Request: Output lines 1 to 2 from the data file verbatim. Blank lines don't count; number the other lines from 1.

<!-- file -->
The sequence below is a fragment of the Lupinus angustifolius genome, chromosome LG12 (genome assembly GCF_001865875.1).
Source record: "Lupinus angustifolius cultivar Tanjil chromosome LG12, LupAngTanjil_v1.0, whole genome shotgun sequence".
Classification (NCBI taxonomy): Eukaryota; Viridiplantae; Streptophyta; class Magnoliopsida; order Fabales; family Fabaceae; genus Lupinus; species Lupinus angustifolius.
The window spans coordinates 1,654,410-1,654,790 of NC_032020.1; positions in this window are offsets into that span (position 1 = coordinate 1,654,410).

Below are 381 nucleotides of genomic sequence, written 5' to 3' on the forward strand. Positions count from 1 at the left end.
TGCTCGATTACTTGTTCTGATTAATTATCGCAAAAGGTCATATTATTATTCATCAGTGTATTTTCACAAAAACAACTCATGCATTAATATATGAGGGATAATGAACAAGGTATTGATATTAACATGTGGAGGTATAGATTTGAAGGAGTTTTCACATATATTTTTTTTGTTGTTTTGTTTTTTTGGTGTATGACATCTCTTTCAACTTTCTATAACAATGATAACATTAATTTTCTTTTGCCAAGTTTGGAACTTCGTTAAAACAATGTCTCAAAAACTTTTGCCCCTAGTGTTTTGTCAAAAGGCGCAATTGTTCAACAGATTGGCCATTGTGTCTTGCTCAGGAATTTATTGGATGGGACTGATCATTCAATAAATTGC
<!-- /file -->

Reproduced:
The sequence below is a fragment of the Lupinus angustifolius genome, chromosome LG12 (genome assembly GCF_001865875.1).
Source record: "Lupinus angustifolius cultivar Tanjil chromosome LG12, LupAngTanjil_v1.0, whole genome shotgun sequence".